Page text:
“If people don’t ultimately trust information related to an election, democracy just stops working,” said a senior fellow at the Alliance for Securing Democracy.
As 2024 approaches and with it the next U.S. presidential election, experts and advocates are warning about the impact that the spread of artificial intelligence technology will have on the amount and sophistication of misinformation directed at voters.
While falsehoods and conspiracy theories have circulated ahead of previous elections, 2024 marks the first time that it will be easy for anyone to access AI technology that could create a believable deepfake video, photo, or audio clip in seconds, The Associated Press reported Tuesday.
“I expect a tsunami of misinformation,” Oren Etzioni, an AI expert and University of Washington professor emeritus, told the AP. “I can’t prove that. I hope to be proven wrong. But the ingredients are there, and I am completely terrified.”
Subject matter experts told the AP that three factors made the 2024 election an especially perilous time for the rise of misinformation. The first is the availability of the technology itself. Deepfakes have already been used in elections. The Republican primary campaign of Florida Gov. Ron DeSantis circulated images of former president Donald Trump hugging former White House Coronavirus Task Force chief Anthony Fauci as part of an ad in June, for example.
“You could see a political candidate like President [Joe] Biden being rushed to a hospital,” Etzioni told the AP. “You could see a candidate saying things that he or she never actually said.”
The second factor is that social media companies have reduced the number of policies designed to control the spread of false posts and the amount of employees devoted to monitoring them. When billionaire Elon Musk acquired Twitter in October of 2022, he fired nearly half of the platform’s workforce, including employees who worked to control misinformation.
Yet while Musk has faced significant criticism and scrutiny for his leadership, co-founder of Accountable Tech Jesse Lehrich told the AP that other platforms appear to have used his actions as an excuse to be less vigilant themselves. A report published by Free Press in December found that Twitter—now X—Meta, and YouTube rolled back 17 policies between November 2022 and November 2023 that targeted hate speech and disinformation. For example, X and YouTube retired policies around the spread of misinformation concerning the 2020 presidential election and the lie that Trump in fact won, and X and Meta relaxed policies aimed at stopping Covid 19-related falsehoods.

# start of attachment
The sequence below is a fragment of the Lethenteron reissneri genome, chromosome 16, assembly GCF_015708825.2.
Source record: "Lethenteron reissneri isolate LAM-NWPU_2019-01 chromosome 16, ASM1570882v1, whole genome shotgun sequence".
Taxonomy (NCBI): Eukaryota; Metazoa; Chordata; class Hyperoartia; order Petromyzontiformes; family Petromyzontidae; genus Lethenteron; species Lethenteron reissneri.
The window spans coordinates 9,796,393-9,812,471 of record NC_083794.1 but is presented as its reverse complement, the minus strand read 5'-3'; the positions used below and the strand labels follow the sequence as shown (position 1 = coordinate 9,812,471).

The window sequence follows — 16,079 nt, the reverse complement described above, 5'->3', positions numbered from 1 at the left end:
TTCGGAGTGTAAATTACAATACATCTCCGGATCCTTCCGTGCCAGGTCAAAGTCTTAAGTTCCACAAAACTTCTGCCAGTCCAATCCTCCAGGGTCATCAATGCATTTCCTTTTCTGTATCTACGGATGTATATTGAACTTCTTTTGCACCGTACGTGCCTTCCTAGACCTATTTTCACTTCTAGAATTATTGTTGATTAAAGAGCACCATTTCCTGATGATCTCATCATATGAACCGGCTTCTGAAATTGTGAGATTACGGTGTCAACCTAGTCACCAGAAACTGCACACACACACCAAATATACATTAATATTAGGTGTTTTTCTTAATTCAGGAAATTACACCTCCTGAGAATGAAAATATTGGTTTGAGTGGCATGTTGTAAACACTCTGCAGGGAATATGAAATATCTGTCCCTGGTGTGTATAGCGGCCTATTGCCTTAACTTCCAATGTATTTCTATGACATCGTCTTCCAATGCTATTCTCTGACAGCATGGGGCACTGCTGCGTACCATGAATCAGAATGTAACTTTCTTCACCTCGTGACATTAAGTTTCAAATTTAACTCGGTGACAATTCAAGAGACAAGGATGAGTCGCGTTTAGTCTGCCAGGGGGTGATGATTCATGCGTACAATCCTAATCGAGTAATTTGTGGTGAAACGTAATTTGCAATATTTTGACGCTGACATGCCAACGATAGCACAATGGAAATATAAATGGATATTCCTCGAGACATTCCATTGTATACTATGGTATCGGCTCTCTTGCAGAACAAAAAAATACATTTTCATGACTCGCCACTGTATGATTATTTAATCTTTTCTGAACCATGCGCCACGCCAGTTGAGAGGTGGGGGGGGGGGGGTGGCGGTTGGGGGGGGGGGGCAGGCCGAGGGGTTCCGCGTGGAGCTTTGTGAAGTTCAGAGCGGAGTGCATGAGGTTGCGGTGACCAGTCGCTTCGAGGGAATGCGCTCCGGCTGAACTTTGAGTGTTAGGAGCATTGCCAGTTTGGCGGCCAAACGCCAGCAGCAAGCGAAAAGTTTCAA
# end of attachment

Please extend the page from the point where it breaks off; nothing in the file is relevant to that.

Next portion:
“We found that in 2023, the largest social media companies have deprioritized content moderation and other user trust and safety protections, including rolling back platform policies that had reduced the presence of hate, harassment, and lies on their networks,” Free Press said, calling the rollbacks “a dangerous backslide.”
Finally, Trump, who has been a big proponent of the lie that he won the 2020 presidential election against Biden, is running again in 2024. Since 57% of Republicans now believe his claim that Biden did not win the last election, experts are worried about what could happen if large numbers of people accept similar lies in 2024.
“If people don’t ultimately trust information related to an election, democracy just stops working,” Bret Schafer, a senior fellow at the nonpartisan Alliance for Securing Democracy, told the AP. “If a misinformation or disinformation campaign is effective enough that a large enough percentage of the American population does not believe that the results reflect what actually happened, then Jan. 6 will probably look like a warm-up act.”
The warnings build on the alarm sounded by watchdog groups like Public Citizen, which has been advocating for a ban on the use of deepfakes in elections. The group has petitioned the Federal Election Commission to establish a new rule governing AI-generated content, and has called on the body to acknowledge that the use of deepfakes is already illegal under a rule banning “fraudulent misrepresentation.”
“Specifically, by falsely putting words into another candidate’s mouth, or showing the candidate taking action they did not, the deceptive deepfaker fraudulently speaks or act[s] ‘for’ that candidate in a way deliberately intended to damage him or her. This is precisely what the statute aims to proscribe,” Public Citizen said.
The group has also asked the Republican and Democratic parties and their candidates to promise not to use deepfakes to mislead voters in 2024.
In November, Public Citizen announced a new tool tracking state-level legislation to control deepfakes. To date, laws have been enacted in California, Michigan, Minnesota, Texas, and Washington.
“Without new legislation and regulation, deepfakes are likely to further confuse voters and undermine confidence in elections,” Ilana Beller, democracy campaign field manager for Public Citizen, said when the tracker was announced. “Deepfake video could be released days or hours before an election with no time to debunk it—misleading voters and altering the outcome of the election.”
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